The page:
A lot of people consider Memorial Day to be the start to summer. Officially, summer starts when the sun reaches its northernmost point from the equator. That date varies from June 20th, 21st, and 22nd. This year, summer came in on June 20th at 11:39 pm. However, if you ask any parent with school-age children, they will tell you that summer starts the minute school is out.
After titling this article, I began to wonder – IS the living easy in the summer? For many parents, the in-school school year was quite short. My niece and her husband mostly worked from home while their two sons had virtual learning that they oversaw. Now that their offices are opening back up to their employees, it is back to getting them up and ready to spend the day in some form of care, being it camp, grandparents, or friends. Unlike a school schedule, summer is working in other activities for the children to enjoy, but one that keeps parents on their toes.
If you are a grandparent that watches your grandchildren throughout the year, you understand how your days changed. No longer did you have your mornings and early afternoons free to schedule appointments, run errands, or get together with friends. You only had a couple of months of the children being in school, when, BAM – summer vacation – and your free time wasn’t free anymore.
Keeping children engaged is important to their intellectual, physical, and socialization wellbeing. That doesn’t mean they need to be going somewhere or doing something during every waking minute. We all need to decompress from time to time. However, it is nice to have options of things to do while the grandchildren are in your care.
North Carolina has so many wonderful places that not only provide entertainment, but are a good learning experience as well. Winston-Salem is home to Kaleideum Downtown (formerly Children’s Museum of W-S). There are many interactive exhibits and hands-on activities that will send your grandchildren’s minds soaring. They also offer day camps available through August for ages three through rising seventh graders.
Kaleideum North (formerly SciWorks) is another interactive, hands-on museum. This center will keep your grandchildren entertained for hours with their multitude of fascinating exhibits. They will also meet and learn about a number of live animals. There is an environmental park with winding trails, a play and picnic area, and a children’s garden to dig into, while surrounded by plants native to North Carolina. They also offer summer day camps.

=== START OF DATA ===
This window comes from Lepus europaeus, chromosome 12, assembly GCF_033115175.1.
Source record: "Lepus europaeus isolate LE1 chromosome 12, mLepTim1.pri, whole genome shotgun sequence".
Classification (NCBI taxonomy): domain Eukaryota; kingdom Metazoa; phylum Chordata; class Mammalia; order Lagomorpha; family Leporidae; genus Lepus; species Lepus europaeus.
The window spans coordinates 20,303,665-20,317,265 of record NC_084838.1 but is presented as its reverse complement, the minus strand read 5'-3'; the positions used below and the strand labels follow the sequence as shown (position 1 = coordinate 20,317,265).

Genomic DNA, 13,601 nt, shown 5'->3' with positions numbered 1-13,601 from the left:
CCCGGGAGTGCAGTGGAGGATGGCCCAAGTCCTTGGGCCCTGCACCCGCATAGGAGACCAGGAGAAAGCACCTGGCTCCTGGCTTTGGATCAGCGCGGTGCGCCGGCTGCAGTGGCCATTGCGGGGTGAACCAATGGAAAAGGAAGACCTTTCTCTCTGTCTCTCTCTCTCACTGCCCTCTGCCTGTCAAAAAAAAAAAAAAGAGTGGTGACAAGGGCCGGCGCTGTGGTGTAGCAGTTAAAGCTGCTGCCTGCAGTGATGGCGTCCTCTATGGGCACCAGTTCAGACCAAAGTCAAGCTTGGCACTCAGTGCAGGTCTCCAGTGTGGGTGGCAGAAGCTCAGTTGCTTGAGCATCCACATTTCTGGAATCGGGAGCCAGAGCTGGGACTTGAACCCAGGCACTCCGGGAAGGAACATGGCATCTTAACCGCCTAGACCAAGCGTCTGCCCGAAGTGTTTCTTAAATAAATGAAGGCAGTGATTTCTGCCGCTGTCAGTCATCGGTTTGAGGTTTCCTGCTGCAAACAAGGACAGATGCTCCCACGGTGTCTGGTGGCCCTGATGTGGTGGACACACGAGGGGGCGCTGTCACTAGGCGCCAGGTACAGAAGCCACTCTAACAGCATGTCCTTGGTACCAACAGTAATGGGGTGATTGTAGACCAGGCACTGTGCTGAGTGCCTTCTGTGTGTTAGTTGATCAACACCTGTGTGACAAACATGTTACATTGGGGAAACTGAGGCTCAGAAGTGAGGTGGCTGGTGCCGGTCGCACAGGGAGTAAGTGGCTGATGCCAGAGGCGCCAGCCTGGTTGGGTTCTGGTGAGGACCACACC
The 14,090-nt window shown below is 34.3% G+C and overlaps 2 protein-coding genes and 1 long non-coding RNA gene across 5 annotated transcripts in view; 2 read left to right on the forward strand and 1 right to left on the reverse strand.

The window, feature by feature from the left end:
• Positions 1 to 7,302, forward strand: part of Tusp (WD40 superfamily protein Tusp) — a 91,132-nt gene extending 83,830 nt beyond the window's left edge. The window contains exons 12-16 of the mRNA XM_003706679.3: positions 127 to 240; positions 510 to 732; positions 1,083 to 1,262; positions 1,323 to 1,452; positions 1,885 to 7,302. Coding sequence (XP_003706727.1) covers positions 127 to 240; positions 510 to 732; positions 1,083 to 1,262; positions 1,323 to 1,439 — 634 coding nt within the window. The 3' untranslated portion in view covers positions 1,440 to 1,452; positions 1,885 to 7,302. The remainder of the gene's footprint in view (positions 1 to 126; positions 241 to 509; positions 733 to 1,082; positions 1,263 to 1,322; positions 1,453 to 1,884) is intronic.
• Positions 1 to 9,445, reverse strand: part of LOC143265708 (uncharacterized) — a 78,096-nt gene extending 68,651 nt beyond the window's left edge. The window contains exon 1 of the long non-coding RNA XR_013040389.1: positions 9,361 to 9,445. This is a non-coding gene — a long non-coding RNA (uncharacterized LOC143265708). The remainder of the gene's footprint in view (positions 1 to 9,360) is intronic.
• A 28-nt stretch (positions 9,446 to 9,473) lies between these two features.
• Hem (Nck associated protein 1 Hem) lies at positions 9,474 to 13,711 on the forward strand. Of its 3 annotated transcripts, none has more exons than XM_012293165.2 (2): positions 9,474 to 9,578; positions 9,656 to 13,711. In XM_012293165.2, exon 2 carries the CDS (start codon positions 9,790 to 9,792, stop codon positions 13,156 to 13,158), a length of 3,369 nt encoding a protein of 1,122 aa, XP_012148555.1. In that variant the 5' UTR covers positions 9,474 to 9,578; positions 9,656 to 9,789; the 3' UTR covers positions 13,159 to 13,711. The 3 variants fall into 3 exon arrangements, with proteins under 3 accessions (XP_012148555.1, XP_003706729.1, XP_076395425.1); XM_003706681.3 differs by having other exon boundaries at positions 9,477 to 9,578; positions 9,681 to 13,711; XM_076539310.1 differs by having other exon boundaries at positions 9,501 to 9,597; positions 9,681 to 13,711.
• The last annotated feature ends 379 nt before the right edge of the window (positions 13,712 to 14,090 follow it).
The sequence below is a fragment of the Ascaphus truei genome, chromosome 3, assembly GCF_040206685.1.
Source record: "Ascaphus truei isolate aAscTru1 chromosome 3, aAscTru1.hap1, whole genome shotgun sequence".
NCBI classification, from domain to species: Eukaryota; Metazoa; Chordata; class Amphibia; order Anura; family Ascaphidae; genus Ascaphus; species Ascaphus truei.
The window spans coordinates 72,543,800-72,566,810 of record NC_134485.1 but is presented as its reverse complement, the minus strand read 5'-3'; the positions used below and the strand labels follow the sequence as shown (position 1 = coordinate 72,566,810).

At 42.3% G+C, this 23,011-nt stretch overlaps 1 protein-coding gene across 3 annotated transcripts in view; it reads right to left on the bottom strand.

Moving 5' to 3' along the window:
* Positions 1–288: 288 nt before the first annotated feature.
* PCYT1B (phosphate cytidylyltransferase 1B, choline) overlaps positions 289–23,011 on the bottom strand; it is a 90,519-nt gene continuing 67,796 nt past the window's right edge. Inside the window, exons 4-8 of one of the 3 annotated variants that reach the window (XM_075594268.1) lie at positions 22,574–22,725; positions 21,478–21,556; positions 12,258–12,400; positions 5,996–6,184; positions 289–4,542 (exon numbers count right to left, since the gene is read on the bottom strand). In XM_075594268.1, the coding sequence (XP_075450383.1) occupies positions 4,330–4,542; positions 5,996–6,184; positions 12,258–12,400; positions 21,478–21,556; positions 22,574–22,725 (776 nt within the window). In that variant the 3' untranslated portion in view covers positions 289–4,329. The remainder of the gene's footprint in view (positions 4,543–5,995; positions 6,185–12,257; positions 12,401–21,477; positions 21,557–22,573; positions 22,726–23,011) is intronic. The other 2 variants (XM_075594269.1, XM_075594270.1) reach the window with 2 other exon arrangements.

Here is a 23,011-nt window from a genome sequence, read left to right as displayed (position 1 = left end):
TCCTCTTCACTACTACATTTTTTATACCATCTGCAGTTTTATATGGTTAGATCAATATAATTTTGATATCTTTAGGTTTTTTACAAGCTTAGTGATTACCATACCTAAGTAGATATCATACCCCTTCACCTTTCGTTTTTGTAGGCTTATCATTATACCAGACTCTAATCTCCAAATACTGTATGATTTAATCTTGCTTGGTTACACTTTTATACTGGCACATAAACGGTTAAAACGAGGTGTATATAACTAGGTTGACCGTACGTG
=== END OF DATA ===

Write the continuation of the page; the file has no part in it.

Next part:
Want to get away? The beautiful North Carolina Zoo is a mere hour from Winston-Salem in Asheboro. My grandchildren love going there, and we usually make a day of it. Bring your lunch or opt to buy lunch at one of several places in the park. There are a number of picnic tables to sit at and enjoy your meal. It’s also a nice break after hiking around the many walking trails to view the different habitats in the North America and Africa areas. At this writing, the zoo is open only with a reservation, so make sure to plan ahead.
Going in the other direction, head to the beautiful, and a nice way to beat the summer heat, mountains. While the Biltmore house in Asheville won’t excite your very young grandchildren, the older ones will be fascinated with the opulence and grandeur of this historic place. Having first visited as a young child, I fell in love with the library, and it’s still my favorite room.
Whether you stay in your hometown or choose to venture out, you will find there are a number of interesting, entertaining, and educational experiences to be had. Local parks, swimming pools, lakes, hiking trails, playing board games, working puzzles, baking, painting, or just running through the sprinkler in the backyard will be a nice break from screen time. Whatever you choose to do or wherever you go, make sure to plan ahead. If away from home, pack sunscreen, have water available, and include some snacks because children are always hungry! Most of all, have fun and take pictures!
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